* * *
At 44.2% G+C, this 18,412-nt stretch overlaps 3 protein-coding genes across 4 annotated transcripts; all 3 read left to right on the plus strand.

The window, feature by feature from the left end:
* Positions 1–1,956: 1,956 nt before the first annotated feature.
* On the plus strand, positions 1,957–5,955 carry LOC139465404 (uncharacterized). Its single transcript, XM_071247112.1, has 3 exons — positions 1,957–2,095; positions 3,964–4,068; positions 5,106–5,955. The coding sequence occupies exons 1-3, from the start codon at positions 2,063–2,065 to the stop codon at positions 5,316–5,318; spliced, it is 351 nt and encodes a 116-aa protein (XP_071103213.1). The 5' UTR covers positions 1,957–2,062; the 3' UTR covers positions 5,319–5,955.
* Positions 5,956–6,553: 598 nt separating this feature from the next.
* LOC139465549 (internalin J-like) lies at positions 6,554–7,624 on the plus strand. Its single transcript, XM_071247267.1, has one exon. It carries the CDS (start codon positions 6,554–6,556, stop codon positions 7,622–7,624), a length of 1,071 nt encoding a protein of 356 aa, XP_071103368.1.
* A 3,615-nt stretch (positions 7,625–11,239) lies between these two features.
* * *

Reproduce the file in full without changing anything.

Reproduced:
At 44.2% G+C, this 18,412-nt stretch overlaps 3 protein-coding genes across 4 annotated transcripts; all 3 read left to right on the plus strand.

The window, feature by feature from the left end:
* Positions 1–1,956: 1,956 nt before the first annotated feature.
* On the plus strand, positions 1,957–5,955 carry LOC139465404 (uncharacterized). Its single transcript, XM_071247112.1, has 3 exons — positions 1,957–2,095; positions 3,964–4,068; positions 5,106–5,955. The coding sequence occupies exons 1-3, from the start codon at positions 2,063–2,065 to the stop codon at positions 5,316–5,318; spliced, it is 351 nt and encodes a 116-aa protein (XP_071103213.1). The 5' UTR covers positions 1,957–2,062; the 3' UTR covers positions 5,319–5,955.
* Positions 5,956–6,553: 598 nt separating this feature from the next.
* LOC139465549 (internalin J-like) lies at positions 6,554–7,624 on the plus strand. Its single transcript, XM_071247267.1, has one exon. It carries the CDS (start codon positions 6,554–6,556, stop codon positions 7,622–7,624), a length of 1,071 nt encoding a protein of 356 aa, XP_071103368.1.
* A 3,615-nt stretch (positions 7,625–11,239) lies between these two features.